I am using Yocto to build image for a board. I have disable the root user. I am adding a new user, lets say adminuser1. As it looks to me there are two options to make adminuser1 as admin.

  • Add adminuser1 to sudoers in /etc/sudoers
  • Create a new file /etc/sudoers.d/0001_admin1 and add a line adminuser1 ALL=(ALL) ALL

The default /etc/sudoers has the sudo group commented # %sudo ALL=(ALL) ALL

I am trying to understand, as to which one is a better approach in terms of security:

  • Shall I add adminuser1 to sudo group and uncomment the # %sudo ALL=(ALL) ALL in /etc/sudoers
  • Adding /etc/sudoers.d/0001_admin1 and adding only adminuser1 ALL=(ALL) ALL in the file.

2 Answers 2


The choice between sudoers and sudoers.d has nothing to do with security, but everything with maintainability.

  • By uncommenting the sudo group line in /etc/sudoers, you can add all users that need to have sudo access to the sudo group. This may or may not be easier to do than adding a new file in sudoers.d, depending on your setup. However, changing the shipped configuration file may make things harder (e.g., if there is an update of your distribution which would overwrite the sudoers file, you have to ensure that your change is retained).
  • By adding a file to /etc/sudoers.d, you don't have the update issue that I hint to above, but then if you there explicitly add configuration for adminuser1 rather than the sudo group, adding more users to have sudo rights will require more files to be added to /etc/sudoers.d; this may or may not be more involved than just adding them to the right group.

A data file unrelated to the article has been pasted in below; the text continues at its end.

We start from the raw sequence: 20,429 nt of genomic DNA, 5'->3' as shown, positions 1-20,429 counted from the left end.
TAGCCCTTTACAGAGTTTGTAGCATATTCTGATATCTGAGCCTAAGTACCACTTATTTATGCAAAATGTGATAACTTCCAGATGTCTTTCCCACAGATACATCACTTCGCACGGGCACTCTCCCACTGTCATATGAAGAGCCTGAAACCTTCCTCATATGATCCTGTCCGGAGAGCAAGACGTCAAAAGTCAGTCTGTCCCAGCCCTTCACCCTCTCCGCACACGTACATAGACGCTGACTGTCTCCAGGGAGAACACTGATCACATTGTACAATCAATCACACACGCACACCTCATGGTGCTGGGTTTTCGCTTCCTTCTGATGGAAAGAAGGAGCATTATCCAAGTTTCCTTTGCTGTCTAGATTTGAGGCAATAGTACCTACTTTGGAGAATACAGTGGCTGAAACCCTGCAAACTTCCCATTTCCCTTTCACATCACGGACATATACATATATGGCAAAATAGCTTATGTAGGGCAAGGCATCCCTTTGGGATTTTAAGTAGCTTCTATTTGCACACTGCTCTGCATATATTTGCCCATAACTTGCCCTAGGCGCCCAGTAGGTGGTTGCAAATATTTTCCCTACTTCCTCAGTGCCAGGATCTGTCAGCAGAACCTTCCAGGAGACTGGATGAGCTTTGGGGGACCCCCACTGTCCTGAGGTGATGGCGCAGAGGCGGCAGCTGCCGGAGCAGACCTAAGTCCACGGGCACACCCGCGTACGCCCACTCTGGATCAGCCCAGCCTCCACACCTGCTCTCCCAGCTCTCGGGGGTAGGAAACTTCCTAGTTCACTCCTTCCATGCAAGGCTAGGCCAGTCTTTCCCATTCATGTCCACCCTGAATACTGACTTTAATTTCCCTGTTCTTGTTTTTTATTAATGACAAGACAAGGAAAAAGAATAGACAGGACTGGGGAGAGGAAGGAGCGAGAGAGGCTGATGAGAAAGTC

There is no one way which is "best"; and there certainly isn't a security issue based on "which file do I configure sudo rights in". Just consider the upsides and/or downsides of both methods, and use whichever works best for your use case.


From Wikipedia:

the principle of least privilege (also known as the principle of minimal privilege or the principle of least authority) requires that in a particular abstraction layer of a computing environment, every module (such as a process, a user, or a program, depending on the subject) must be able to access only the information and resources that are necessary for its legitimate purpose.

This means that the option 2 is the best one because you can tailor the permission of your adminuser1. With option 1, when in the future you will add adminuser2 to the sudo group, then they will have the same privileges which don't let you tailor the privileges the two users.

Moreover, always use visudo to edit the sudoers file.


  • 1
    While the principle of least privilege makes sense, it has nothing to do with where you configure things. It's perfectly possible to configure "may do anything as root" in /etc/sudoers as well as a file in /etc/sudoers.d. Therefore, this doesn't actually answer the question at hand. Jul 5, 2017 at 11:54

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